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HIST 48005: Madness and the Asylum in the US


Instructor ILS 59500: GIS for Humanities and Social Science Research
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HIST 48005: Madness and the Asylum in the US

Typically offered Fall Semester

Instructor: Dr. Yvonne Pitts

*Open to all students. H credit possible.*

This course explores madness as a historical concept that has evolved over time. In the eighteenth century, people attributed “madness” to demonic possession. Compare that definition to today’s mainstream scientists and doctors, many of whom attribute mental disorders to neuro-biological causes. Various behaviors, from seizures to homosexuality, have been categorized as symptoms of mental disorders. Indeed, insanity explained moral and sexual deviancy and criminality. Treatments changed dramatically too, ranging from “rest cures” and “moral therapy” to transorbital lobotomies and the cornucopia of pharmaceuticals used today.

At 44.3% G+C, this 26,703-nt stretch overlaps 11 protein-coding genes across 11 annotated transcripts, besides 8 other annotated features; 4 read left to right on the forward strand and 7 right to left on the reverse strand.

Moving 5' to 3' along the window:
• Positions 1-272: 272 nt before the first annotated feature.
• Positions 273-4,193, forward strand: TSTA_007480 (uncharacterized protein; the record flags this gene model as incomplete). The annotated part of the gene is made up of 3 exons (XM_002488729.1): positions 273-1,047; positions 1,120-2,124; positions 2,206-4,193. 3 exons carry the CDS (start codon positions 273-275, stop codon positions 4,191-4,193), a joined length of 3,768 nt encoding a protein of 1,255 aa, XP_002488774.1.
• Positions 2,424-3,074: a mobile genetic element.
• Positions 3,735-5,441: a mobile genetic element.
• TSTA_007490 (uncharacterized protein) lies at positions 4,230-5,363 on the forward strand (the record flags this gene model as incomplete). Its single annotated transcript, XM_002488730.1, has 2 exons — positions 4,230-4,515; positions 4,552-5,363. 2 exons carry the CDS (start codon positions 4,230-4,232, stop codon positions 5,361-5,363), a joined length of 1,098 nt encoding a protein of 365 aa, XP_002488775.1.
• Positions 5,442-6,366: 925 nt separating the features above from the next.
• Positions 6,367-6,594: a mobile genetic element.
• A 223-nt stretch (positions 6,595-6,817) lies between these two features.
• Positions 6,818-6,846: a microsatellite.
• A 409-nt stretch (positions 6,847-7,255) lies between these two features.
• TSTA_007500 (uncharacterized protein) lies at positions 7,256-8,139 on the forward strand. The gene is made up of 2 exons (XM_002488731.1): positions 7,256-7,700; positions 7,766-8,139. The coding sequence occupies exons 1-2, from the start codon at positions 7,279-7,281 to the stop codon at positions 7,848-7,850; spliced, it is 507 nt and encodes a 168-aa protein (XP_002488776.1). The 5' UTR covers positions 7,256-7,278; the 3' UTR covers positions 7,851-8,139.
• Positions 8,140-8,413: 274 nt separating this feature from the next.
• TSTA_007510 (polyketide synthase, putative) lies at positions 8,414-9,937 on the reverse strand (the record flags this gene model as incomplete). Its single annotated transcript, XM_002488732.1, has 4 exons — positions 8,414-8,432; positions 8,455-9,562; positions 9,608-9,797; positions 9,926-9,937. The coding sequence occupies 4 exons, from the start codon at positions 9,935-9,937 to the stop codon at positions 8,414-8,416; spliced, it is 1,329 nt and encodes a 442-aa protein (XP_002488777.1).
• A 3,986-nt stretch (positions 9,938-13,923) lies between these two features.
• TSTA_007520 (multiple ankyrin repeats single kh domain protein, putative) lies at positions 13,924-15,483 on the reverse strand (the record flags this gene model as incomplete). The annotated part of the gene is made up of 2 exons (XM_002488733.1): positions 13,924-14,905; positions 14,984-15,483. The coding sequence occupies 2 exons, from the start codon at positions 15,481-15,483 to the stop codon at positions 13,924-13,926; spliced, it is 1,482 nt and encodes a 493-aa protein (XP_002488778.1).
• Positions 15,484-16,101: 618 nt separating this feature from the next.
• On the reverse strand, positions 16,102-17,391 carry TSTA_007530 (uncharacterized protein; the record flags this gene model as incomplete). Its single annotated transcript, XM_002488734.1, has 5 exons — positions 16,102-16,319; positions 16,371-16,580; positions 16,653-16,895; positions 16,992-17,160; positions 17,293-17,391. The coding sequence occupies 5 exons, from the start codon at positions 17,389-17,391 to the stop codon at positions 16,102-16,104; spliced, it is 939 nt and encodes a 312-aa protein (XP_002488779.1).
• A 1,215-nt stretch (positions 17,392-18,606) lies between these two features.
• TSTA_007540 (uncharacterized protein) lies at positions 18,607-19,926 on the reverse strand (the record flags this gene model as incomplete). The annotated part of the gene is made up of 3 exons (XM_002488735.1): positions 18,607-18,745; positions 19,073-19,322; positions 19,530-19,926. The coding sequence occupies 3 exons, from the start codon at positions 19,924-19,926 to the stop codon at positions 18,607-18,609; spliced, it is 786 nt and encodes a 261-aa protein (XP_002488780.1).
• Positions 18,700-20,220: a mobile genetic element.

The course engages primary source research, evidentiary method, and historical scholarship from medical, social, and legal perspectives, including how disability, race, and sexuality have shaped historical perceptions of insanity.

This course is an upper-level interdisciplinary history course and is crosslisted with the Critical
Disability Studies minor. Class size allows for in depth discussion.  Your consistent engagement
and participation are essential.